survive outside the uterus without a skull.
In Suchita Srivastava and Anr. vs. Chandigarh Administration [(2009)
9 SCC 1], a bench of three Judges held “a woman’s right to make
reproductive choices is also a dimension of ‘personal liberty’ as
understood under Article 21 of the Constitution”. The Court there dealt
with the importance of the consent of the pregnant woman as an essential
requirement for proceeding with the termination of pregnancy. The Court
observed as follows:-
“22. There is no doubt that a woman’s right to make reproductive choices is
also a dimension of “personal liberty” as understood under Article 21 of
the Constitution of India. It is important to recognise that reproductive
choices can be exercised to procreate as well as to abstain from
procreating. The crucial consideration is that a woman’s right to privacy,
dignity and bodily integrity should be respected. This means that there
should be no restriction whatsoever on the exercise of reproductive choices
such as a woman’s right to refuse participation in sexual activity or
alternatively the insistence on use of contraceptive methods. Furthermore,
women are also free to choose birth control methods such as undergoing
sterilisation procedures. Taken to their logical conclusion, reproductive
rights include a woman’s entitlement to carry a pregnancy to its full term,
to give birth and to subsequently raise children…..”
The crucial consideration in the present case is whether the right to
bodily integrity calls for a permission to allow her to terminate her
pregnancy. The report of the Medical Board clearly warrants the inference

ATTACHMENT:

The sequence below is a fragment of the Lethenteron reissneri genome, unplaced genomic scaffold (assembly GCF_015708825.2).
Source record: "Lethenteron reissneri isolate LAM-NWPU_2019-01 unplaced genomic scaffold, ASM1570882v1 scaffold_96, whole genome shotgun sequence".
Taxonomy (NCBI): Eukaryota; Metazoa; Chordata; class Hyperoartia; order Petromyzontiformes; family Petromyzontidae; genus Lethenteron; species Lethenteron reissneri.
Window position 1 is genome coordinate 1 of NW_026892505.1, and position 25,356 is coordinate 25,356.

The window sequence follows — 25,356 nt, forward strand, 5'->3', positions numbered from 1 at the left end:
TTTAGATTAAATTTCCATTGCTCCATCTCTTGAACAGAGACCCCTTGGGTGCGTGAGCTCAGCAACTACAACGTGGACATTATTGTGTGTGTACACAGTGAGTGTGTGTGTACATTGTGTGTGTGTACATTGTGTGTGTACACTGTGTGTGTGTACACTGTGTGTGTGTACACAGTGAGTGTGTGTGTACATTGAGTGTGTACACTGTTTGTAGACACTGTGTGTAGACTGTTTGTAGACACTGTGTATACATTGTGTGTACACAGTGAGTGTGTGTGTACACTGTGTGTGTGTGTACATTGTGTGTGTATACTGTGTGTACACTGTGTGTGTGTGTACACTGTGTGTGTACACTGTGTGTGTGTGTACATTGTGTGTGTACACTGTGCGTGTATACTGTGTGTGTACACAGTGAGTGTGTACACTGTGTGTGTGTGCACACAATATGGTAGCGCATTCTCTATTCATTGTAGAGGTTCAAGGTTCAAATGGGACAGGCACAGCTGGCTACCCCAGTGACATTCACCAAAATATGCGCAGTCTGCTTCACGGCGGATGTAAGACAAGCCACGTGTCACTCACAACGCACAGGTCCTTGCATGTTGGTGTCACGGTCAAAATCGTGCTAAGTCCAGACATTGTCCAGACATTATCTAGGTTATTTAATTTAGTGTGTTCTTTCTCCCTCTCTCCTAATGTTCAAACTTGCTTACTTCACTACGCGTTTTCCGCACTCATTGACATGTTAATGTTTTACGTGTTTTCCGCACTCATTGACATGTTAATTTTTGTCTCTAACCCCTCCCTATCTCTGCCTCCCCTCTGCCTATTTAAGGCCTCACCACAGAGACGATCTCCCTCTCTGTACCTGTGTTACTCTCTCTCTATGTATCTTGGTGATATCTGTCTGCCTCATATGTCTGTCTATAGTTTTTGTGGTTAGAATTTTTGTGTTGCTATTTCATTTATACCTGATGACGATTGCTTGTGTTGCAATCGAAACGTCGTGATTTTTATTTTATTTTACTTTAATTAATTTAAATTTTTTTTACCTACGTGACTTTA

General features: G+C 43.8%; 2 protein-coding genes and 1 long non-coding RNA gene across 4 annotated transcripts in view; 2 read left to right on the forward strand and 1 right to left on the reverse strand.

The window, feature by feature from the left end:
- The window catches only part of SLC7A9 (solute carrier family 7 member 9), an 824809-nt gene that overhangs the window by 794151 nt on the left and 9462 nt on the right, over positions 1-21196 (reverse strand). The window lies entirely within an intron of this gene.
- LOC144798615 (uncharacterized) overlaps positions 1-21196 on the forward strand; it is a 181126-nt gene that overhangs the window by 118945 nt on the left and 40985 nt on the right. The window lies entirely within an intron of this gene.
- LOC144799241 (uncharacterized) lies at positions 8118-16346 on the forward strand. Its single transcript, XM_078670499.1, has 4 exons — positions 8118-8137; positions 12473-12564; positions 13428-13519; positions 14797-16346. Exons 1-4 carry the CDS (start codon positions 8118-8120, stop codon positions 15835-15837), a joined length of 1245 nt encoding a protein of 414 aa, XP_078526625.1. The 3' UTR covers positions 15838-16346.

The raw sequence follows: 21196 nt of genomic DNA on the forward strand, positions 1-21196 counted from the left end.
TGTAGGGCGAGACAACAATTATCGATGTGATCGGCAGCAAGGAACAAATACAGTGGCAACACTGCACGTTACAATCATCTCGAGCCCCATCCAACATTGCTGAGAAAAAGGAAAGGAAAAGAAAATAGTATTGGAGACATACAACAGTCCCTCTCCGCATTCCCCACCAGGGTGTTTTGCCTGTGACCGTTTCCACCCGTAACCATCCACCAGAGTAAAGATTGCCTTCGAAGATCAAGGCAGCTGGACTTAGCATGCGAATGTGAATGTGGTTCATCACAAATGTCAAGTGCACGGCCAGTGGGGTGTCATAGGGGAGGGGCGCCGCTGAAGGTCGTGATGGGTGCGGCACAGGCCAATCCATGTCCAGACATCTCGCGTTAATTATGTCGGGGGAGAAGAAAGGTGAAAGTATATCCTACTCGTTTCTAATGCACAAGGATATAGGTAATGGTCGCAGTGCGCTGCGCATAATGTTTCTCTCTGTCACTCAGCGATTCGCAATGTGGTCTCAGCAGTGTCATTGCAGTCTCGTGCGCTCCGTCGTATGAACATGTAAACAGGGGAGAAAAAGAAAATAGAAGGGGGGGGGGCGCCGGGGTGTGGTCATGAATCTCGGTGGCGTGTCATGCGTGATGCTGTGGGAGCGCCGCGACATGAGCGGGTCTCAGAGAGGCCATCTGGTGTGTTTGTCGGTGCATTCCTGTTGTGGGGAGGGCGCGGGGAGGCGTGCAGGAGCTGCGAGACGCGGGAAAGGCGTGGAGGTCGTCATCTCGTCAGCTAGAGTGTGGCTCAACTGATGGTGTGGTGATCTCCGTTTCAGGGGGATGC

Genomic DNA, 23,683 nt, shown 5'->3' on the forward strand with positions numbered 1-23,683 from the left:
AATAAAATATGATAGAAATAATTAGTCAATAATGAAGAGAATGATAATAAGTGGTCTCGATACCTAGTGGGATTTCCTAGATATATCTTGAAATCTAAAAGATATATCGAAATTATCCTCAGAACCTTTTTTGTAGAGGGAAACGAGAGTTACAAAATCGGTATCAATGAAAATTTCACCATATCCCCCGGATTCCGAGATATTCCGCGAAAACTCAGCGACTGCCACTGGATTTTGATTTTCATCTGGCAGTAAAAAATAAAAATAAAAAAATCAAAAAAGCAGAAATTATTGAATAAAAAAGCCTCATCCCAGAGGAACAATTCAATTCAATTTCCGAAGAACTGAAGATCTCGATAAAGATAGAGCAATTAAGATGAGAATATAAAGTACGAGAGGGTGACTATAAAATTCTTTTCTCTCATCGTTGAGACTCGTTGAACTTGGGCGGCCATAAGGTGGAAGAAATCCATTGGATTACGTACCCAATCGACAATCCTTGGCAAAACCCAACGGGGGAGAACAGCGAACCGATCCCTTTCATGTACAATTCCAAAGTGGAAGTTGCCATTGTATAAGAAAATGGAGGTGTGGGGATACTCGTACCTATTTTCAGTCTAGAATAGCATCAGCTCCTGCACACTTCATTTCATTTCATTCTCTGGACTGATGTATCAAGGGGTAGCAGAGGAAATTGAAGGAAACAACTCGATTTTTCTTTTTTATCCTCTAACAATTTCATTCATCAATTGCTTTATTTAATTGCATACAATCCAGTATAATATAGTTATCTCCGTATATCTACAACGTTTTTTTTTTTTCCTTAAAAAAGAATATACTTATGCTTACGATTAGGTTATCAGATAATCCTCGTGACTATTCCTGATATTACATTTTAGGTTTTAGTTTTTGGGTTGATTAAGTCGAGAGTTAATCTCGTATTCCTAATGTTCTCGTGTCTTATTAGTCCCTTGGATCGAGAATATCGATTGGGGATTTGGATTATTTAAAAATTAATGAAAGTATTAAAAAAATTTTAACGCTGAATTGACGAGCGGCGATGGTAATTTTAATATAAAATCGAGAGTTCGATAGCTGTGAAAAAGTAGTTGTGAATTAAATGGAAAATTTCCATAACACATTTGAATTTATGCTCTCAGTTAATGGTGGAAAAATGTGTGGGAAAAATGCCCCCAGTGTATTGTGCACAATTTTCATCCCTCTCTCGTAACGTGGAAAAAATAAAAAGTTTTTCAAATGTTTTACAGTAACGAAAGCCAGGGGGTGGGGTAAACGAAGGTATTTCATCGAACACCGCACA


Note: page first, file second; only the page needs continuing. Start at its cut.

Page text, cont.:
that the continuance of the pregnancy involves the risk to the life of the
pregnant woman and a possible grave injury to her physical or mental health
as required by Section 3 (2)(i) of the Medical Termination of Pregnancy
Act, 1971. Though, the pregnancy is into the 24th week, having regard to
the danger to the life and the certain inability of the fetus to survive
extra uterine life, we consider it appropriate to permit the petitioner to
terminate the pregnancy. The overriding consideration is that she has a
right to take all such steps as necessary to preserve her own life against
the avoidable danger to it.
In these circumstances given the danger to her life, there is no
doubt that she has a right to protect and preserve her life and
particularly since she has made an informed choice. The exercise of her
right seems to be within the limits of reproductive autonomy.
In the circumstances, we consider it appropriate in the interests of
justice and particularly, to permit petitioner no.1 to undergo medical
termination of her pregnancy under the provisions of Medical Termination of
Pregnancy Act, 1971. The learned Solicitor General Mr. Ranjit Kumar who
took notice on the last date of hearing has not opposed the petitioners
prayer on any ground, legal or medical. We order accordingly.
The termination of pregnancy of petitioner no.1 will be performed by
the Doctors of the hospital where she has undergone medical check-up.
Further, termination of her pregnancy would be supervised by the above
stated Medical Board who shall maintain complete record of the procedure
which is to be performed on petitioner No.1 for termination of her
With the aforesaid directions, the instant writ petition is allowed
in terms of prayer (a) seeking direction to the respondents to allow
petitioner no.1 to undergo medical termination of her pregnancy.
Mr. Colin Gonsalves, learned Senior Counsel appearing for the
petitioners, submits that the petitioners do not press other prayers in the
instant writ petition.
We take on record the aforesaid submission made by Mr. Gonsalves,
learned counsel appearing for the petitioners.
[S. A. BOBDE]
[L. NAGESWARA RAO]
JANUARY 16, 2017.